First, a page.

By Vincent PAGE, intern
There is no argument that Kobe Bryant is one of the best basketball players ever. In my opinion, he is the best basketball player in my lifetime. Better than LeBron James, better than Tim Duncan, better than Dwayne Wade. Some people claim he always had someone else helping him on his road to success. That’s true; he had Shaq, Pau Gasol and Lamar Odom in their primes. But having superstars next to him did not matter when Steve Nash and Dwight Howard took their talents to the bright lights of Los Angeles. If anything, those two may have dragged him down.
There is no player in the history of the NBA that could guard Bryant one-on-one. If they are stronger, he’ll hit a jumper. If they’re faster, he’ll post them up and hit his fadeaway that made him famous. He is the best scorer in the history of the NBA, not only for his statistics, but also because of his clutch moments. Leading five different Lakers teams to championships? That requires immense amounts of grit and playing well in the clutch. The entire finals series requires players to be at their best the entire time. The three-pointer that he banked in to win the game against the Heat was one of the best things I have ever seen in the sport. Speaking of scoring: 81 points? That’s more impressive than the 100 scored by Wilt Chamberlain. The talent back when The Stilt played was far less than the talent Bryant dropped all those points on.
Then there is the type of teammate he has been. This is a controversial matter, for most teammates who left Bryant don’t have the greatest feelings for him (calling Dwight Howard to the witness stand). However, maybe it is because Bryant demands the most out of all teammates, and those who did leave because of him simply were used to being the star of the show – or spoiled brats. Howard was the king of the castle in Orlando, and was treated as one. When he came to L.A. his expectations from the fans and especially Bryant were sky-high, and he just could not produce. Howard, now in Houston, has shown no signs of toughness since and is always complaining about something.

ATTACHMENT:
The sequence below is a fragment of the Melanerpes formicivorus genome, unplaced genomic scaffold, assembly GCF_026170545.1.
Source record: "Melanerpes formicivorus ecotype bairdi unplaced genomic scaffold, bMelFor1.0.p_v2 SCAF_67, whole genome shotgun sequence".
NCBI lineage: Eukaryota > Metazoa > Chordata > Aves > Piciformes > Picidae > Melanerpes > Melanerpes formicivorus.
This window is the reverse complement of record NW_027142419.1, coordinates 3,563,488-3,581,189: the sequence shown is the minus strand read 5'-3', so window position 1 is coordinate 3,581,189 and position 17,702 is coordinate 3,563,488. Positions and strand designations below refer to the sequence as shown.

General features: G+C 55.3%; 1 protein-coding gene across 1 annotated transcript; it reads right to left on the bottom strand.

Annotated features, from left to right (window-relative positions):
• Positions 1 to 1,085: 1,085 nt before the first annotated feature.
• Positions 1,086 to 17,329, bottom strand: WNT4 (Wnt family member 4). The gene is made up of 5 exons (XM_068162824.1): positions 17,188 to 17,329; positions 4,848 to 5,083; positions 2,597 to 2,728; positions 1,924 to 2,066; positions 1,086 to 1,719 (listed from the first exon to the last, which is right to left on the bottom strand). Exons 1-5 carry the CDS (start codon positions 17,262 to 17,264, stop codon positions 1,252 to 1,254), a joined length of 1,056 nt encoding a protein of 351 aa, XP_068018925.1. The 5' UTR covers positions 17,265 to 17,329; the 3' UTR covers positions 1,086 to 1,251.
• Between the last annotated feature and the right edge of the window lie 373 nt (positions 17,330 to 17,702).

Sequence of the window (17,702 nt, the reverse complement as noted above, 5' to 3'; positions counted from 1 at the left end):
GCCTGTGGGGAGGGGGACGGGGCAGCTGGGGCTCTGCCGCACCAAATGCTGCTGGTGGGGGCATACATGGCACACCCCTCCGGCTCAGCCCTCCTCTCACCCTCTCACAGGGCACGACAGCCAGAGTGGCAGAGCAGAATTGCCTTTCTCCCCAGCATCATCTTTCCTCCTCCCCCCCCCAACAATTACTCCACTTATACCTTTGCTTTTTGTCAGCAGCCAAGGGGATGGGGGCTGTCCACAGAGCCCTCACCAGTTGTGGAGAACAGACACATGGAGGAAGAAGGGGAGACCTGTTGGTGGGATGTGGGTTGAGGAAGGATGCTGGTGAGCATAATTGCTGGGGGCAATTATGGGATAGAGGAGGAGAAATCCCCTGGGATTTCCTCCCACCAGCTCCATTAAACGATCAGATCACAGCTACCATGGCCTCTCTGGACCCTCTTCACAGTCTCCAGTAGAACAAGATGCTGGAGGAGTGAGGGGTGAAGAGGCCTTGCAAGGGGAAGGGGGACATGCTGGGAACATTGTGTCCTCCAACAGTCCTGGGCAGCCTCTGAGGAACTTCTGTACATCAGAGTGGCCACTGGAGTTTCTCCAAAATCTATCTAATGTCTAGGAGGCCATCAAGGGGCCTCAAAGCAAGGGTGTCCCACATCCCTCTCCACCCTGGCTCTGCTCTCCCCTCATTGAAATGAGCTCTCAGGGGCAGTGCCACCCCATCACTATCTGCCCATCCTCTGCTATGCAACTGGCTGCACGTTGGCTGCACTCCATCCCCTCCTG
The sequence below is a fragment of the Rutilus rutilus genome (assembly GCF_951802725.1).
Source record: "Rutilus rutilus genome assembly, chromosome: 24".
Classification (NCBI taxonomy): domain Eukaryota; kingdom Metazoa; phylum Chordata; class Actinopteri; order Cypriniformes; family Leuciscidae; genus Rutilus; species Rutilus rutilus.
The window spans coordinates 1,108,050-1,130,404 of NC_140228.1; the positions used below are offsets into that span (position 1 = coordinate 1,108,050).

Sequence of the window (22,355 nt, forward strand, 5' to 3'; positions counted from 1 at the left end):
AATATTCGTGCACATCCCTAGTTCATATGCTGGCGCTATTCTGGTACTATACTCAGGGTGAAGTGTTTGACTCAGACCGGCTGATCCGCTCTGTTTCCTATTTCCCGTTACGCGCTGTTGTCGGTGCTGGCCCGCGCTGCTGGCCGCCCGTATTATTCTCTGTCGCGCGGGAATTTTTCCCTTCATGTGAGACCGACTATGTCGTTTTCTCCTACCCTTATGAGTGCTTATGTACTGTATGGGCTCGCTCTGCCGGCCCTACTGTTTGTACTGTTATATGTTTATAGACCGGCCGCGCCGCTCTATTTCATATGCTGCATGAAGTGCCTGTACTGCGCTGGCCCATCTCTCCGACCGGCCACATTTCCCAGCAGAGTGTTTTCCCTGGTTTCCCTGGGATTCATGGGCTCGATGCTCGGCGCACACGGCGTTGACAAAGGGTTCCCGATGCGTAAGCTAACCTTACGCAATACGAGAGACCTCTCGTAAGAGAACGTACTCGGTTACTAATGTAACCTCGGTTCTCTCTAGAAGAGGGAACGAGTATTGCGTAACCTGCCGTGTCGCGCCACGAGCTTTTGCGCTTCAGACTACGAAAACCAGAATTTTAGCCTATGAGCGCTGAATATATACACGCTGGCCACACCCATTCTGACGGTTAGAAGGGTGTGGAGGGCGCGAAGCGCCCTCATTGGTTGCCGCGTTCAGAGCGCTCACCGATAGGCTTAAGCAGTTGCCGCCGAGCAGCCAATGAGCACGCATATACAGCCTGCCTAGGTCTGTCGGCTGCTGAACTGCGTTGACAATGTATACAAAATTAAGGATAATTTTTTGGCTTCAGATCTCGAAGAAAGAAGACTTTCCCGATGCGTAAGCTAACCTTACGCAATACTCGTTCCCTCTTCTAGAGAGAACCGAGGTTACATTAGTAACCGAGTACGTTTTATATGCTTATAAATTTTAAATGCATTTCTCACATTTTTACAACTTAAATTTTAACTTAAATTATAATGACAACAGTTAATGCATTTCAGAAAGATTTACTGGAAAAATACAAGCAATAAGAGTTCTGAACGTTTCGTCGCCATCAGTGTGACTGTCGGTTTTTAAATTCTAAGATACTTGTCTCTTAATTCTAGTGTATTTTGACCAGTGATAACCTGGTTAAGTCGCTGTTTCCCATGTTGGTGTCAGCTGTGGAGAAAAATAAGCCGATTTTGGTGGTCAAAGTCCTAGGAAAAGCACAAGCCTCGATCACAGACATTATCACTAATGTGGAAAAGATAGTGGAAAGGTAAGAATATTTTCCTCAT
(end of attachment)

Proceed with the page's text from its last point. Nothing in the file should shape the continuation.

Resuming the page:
Bryant has been shown walking out of practice on multiple occasions, but that is understandable. Imagine being a veteran on a rebuilding team, giving it your all at practice, and just not getting the same out of the youngsters you are trying to make great. That would be incredibly frustrating, and Bryant walking out was probably the best thing he could have done. If I was a rookie playing against the best of all time, and he told me I was not giving it my all, I would listen to him, and trust him.
That is Bryant the basketball player. Bryant the person is a whole different story. Everyone knows about the rape accusation. If that were true, I would never speak a kind word of him again. But to my knowledge, it is not; therefore I cannot fault him on it. If I believed all accusations, I would not be a fan of Ben Roethlisberger, Ray Lewis or any of the other greats that had some off-field situations. Bryant was never really great to his fans, though, and I believe he took them for granted.
It is obvious that Bryant demands respect as a basketball player, as he has been the best player of the century. However, most people would rather see him on television playing, or possibly coaching in the future, than have lunch with the guy.